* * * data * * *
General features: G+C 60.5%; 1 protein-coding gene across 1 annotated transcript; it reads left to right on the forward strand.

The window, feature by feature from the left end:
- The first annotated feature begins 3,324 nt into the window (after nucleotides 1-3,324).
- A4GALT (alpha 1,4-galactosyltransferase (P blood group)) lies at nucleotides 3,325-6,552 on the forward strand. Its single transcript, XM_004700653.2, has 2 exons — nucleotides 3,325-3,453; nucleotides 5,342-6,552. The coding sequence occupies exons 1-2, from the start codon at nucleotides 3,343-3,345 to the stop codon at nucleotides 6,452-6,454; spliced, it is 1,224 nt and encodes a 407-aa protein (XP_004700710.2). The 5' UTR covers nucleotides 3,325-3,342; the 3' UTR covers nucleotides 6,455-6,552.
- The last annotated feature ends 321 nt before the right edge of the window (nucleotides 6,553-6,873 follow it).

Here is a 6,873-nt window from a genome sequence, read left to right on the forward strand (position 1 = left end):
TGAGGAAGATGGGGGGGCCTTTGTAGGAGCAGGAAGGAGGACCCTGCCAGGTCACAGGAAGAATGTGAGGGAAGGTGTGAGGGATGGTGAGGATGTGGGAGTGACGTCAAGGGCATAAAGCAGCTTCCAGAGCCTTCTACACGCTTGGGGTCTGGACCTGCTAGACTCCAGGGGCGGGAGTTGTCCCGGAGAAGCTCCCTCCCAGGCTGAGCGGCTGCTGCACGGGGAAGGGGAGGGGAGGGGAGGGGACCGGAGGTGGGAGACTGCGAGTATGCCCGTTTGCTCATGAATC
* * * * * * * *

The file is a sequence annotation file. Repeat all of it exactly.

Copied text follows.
General features: G+C 60.5%; 1 protein-coding gene across 1 annotated transcript; it reads left to right on the forward strand.

The window, feature by feature from the left end:
- The first annotated feature begins 3,324 nt into the window (after nucleotides 1-3,324).
- A4GALT (alpha 1,4-galactosyltransferase (P blood group)) lies at nucleotides 3,325-6,552 on the forward strand. Its single transcript, XM_004700653.2, has 2 exons — nucleotides 3,325-3,453; nucleotides 5,342-6,552. The coding sequence occupies exons 1-2, from the start codon at nucleotides 3,343-3,345 to the stop codon at nucleotides 6,452-6,454; spliced, it is 1,224 nt and encodes a 407-aa protein (XP_004700710.2). The 5' UTR covers nucleotides 3,325-3,342; the 3' UTR covers nucleotides 6,455-6,552.
- The last annotated feature ends 321 nt before the right edge of the window (nucleotides 6,553-6,873 follow it).

Here is a 6,873-nt window from a genome sequence, read left to right on the forward strand (position 1 = left end):
TGAGGAAGATGGGGGGGCCTTTGTAGGAGCAGGAAGGAGGACCCTGCCAGGTCACAGGAAGAATGTGAGGGAAGGTGTGAGGGATGGTGAGGATGTGGGAGTGACGTCAAGGGCATAAAGCAGCTTCCAGAGCCTTCTACACGCTTGGGGTCTGGACCTGCTAGACTCCAGGGGCGGGAGTTGTCCCGGAGAAGCTCCCTCCCAGGCTGAGCGGCTGCTGCACGGGGAAGGGGAGGGGAGGGGAGGGGACCGGAGGTGGGAGACTGCGAGTATGCCCGTTTGCTCATGAATC